The EarlyCDT-Lung test is a high-specificity blood-based autoantibody biomarker that could contribute to predicting lung cancer risk. We report on the results of a phase IV biomarker evaluation of whether using the EarlyCDT-Lung test and any subsequent computed tomography (CT) scanning to identify those at high risk of lung cancer reduces the incidence of patients with stage III/IV/unspecified lung cancer at diagnosis compared with the standard clinical practice at the time the study began.The Early Diagnosis of Lung Cancer Scotland (ECLS) trial was a randomised controlled trial of 12?208 participants at risk of developing lung cancer in Scotland in the UK. The intervention arm received the EarlyCDT-Lung test and, if test-positive, low-dose CT scanning 6-monthly for up to 2 years. EarlyCDT-Lung test-negative and control arm participants received standard clinical care. Outcomes were assessed at 2 years post-randomisation using validated data on cancer occurrence, cancer staging, mortality and comorbidities.At 2 years, 127 lung cancers were detected in the study population (1.0%). In the intervention arm, 33 out of 56 (58.9%) lung cancers were diagnosed at stage III/IV compared with 52 out of 71 (73.2%) in the control arm. The hazard ratio for stage III/IV presentation was 0.64 (95% CI 0.41-0.99). There were nonsignificant differences in lung cancer and all-cause mortality after 2 years.ECLS compared EarlyCDT-Lung plus CT screening to standard clinical care (symptomatic presentation) and was not designed to assess the incremental contribution of the EarlyCDT-Lung test. The observation of a stage shift towards earlier-stage lung cancer diagnosis merits further investigations to evaluate whether the EarlyCDT-Lung test adds anything to the emerging standard of low-dose CT.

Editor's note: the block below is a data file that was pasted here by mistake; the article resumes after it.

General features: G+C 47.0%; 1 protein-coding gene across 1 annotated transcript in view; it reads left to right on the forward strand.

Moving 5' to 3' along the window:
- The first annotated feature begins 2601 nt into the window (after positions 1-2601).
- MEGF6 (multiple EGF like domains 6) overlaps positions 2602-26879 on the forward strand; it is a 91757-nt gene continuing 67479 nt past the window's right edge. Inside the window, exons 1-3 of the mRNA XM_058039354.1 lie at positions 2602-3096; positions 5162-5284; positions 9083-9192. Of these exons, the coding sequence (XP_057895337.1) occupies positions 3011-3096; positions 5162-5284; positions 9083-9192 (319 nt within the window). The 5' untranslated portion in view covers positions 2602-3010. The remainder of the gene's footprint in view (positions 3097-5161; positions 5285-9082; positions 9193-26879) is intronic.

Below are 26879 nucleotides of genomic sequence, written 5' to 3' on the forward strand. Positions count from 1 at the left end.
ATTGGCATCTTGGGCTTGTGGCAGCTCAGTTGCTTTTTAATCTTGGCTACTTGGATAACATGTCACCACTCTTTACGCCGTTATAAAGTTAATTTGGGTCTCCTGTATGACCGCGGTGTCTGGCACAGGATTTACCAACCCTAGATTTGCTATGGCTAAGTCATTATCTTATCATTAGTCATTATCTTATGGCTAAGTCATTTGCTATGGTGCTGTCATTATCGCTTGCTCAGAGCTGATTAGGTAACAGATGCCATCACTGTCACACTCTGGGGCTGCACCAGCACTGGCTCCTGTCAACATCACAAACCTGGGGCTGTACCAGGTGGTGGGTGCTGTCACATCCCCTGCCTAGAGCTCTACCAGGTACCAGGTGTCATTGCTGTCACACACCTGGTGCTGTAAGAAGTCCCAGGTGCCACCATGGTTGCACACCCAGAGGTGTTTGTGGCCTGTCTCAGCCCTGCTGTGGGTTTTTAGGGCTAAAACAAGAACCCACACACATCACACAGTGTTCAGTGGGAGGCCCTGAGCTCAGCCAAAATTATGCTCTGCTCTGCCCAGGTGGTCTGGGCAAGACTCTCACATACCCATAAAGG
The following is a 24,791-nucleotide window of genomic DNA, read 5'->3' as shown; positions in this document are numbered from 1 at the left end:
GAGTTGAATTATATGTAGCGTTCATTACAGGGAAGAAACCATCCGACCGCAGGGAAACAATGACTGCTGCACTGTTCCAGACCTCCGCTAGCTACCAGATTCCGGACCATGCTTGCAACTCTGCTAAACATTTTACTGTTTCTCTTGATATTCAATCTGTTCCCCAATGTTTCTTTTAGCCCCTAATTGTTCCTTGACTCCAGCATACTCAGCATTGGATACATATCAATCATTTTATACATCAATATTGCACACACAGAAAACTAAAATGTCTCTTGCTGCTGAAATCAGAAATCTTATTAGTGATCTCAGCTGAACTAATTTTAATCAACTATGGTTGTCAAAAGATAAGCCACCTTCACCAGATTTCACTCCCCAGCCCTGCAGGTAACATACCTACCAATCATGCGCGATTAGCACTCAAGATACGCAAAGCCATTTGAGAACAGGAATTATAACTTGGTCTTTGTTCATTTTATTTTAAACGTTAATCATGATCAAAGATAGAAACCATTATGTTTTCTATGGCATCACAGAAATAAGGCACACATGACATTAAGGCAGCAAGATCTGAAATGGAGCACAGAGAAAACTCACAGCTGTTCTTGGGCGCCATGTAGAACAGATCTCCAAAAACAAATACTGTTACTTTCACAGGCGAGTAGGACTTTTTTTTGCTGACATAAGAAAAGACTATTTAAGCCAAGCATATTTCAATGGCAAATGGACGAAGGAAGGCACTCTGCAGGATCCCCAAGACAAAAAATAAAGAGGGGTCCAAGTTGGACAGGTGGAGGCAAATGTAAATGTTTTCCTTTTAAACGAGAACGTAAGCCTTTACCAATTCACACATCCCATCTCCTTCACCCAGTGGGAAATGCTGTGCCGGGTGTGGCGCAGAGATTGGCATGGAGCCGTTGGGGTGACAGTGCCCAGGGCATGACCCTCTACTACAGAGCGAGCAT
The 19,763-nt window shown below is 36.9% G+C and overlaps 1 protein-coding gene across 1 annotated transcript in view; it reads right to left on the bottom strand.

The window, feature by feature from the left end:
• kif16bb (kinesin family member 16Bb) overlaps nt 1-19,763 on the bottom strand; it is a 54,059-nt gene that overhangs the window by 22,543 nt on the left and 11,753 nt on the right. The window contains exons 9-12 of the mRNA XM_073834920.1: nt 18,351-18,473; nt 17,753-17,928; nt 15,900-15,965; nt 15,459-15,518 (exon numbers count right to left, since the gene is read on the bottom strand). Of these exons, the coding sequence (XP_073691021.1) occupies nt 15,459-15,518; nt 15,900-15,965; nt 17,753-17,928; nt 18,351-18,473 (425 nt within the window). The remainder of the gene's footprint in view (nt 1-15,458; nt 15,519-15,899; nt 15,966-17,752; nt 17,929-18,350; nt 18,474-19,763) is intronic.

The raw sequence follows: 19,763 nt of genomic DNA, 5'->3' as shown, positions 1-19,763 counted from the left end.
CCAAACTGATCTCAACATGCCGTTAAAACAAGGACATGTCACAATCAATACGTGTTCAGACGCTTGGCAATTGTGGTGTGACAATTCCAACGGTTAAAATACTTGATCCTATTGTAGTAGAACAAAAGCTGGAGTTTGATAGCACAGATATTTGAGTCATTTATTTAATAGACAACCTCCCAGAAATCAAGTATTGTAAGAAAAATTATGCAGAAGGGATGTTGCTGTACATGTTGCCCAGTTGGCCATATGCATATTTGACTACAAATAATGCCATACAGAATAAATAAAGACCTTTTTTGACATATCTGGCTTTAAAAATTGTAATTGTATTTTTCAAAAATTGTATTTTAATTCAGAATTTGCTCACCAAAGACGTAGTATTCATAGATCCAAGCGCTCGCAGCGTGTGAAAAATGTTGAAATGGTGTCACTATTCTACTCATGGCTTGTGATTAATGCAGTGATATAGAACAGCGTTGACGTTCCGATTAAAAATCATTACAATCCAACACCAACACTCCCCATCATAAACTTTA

This paper presumes standard of care for lung cancer detection is simply waiting for symptoms. It is not. The more meaningful study would compare the blood test to annual ct. Over a decade after the NLST, this trial is too small and too late.
A biomarker test like the autoantibody test could potentially play a role in identifying those most at risk and who have the most to gain from a early diagnosis; although, it is not yet clear how long autoantibodies continue to be present once triggered. This pragmatic randomised controlled trial included a CONSORT statement, used informed consent, intention to teat principle, and diagnostic cost. The participants in the intervention arm were diagnosed with lung cancer on average 87.3 days earlier, mean 303.0 days, compared with the control arm mean 390.3 days. However, the screening using the autoantibodies and CT scan would be more costly and not so effective. There were nonsignificant differences in lung cancer and all-cause mortality after 2 years. Maybe it would be useful if used longer.